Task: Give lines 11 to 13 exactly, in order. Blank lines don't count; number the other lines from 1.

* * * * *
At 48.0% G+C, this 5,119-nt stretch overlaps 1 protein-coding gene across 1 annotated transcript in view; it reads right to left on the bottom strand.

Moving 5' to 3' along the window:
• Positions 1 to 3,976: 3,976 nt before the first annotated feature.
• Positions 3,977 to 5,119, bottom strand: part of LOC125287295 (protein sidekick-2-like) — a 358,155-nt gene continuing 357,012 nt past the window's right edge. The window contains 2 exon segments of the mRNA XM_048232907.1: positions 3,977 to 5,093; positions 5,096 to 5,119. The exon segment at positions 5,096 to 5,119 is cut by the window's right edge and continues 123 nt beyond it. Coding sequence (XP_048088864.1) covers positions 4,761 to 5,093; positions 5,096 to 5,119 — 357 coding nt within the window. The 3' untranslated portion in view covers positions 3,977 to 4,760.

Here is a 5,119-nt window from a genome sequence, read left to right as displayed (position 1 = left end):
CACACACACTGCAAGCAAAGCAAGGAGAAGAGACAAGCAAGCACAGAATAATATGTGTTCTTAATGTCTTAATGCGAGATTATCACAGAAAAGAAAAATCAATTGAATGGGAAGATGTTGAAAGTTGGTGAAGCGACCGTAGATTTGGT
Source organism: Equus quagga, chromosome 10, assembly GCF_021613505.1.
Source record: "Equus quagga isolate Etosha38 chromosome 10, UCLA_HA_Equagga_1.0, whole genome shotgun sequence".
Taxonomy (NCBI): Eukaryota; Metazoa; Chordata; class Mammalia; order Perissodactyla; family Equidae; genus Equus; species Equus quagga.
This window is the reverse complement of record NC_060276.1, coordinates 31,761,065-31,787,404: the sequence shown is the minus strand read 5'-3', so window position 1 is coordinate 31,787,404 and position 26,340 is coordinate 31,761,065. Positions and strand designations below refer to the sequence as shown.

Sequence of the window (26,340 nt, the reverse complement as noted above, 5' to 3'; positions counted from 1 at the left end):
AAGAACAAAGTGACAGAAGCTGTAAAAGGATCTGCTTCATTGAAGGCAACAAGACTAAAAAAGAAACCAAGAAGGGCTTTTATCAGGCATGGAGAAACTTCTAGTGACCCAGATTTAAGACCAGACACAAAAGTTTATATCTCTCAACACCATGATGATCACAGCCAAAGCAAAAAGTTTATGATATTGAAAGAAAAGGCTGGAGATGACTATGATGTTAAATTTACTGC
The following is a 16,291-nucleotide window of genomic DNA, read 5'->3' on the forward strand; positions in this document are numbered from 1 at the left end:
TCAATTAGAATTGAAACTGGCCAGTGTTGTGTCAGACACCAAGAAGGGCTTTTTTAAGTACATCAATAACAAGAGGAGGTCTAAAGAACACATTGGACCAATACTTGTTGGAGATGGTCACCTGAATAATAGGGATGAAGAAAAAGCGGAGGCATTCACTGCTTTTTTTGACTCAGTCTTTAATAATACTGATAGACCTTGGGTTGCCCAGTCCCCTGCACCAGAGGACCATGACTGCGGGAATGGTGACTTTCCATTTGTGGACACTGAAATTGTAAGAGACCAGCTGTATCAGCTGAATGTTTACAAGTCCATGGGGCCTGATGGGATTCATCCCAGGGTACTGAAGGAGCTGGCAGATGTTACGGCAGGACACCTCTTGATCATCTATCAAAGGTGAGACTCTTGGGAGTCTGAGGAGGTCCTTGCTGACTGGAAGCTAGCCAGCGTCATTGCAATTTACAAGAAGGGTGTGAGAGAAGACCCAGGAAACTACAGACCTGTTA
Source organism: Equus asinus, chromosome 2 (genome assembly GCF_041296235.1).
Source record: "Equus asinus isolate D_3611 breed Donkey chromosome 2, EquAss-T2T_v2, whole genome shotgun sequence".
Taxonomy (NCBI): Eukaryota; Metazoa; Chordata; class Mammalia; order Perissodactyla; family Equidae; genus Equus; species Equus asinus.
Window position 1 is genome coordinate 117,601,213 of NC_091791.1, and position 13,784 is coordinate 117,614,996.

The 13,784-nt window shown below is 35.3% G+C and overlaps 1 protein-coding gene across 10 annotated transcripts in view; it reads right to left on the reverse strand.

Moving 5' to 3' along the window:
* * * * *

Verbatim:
Sequence of the window (26,340 nt, the reverse complement as noted above, 5' to 3'; positions counted from 1 at the left end):
AAGAACAAAGTGACAGAAGCTGTAAAAGGATCTGCTTCATTGAAGGCAACAAGACTAAAAAAGAAACCAAGAAGGGCTTTTATCAGGCATGGAGAAACTTCTAGTGACCCAGATTTAAGACCAGACACAAAAGTTTATATCTCTCAACACCATGATGATCACAGCCAAAGCAAAAAGTTTATGATATTGAAAGAAAAGGCTGGAGATGACTATGATGTTAAATTTACTGC
The following is a 16,291-nucleotide window of genomic DNA, read 5'->3' on the forward strand; positions in this document are numbered from 1 at the left end: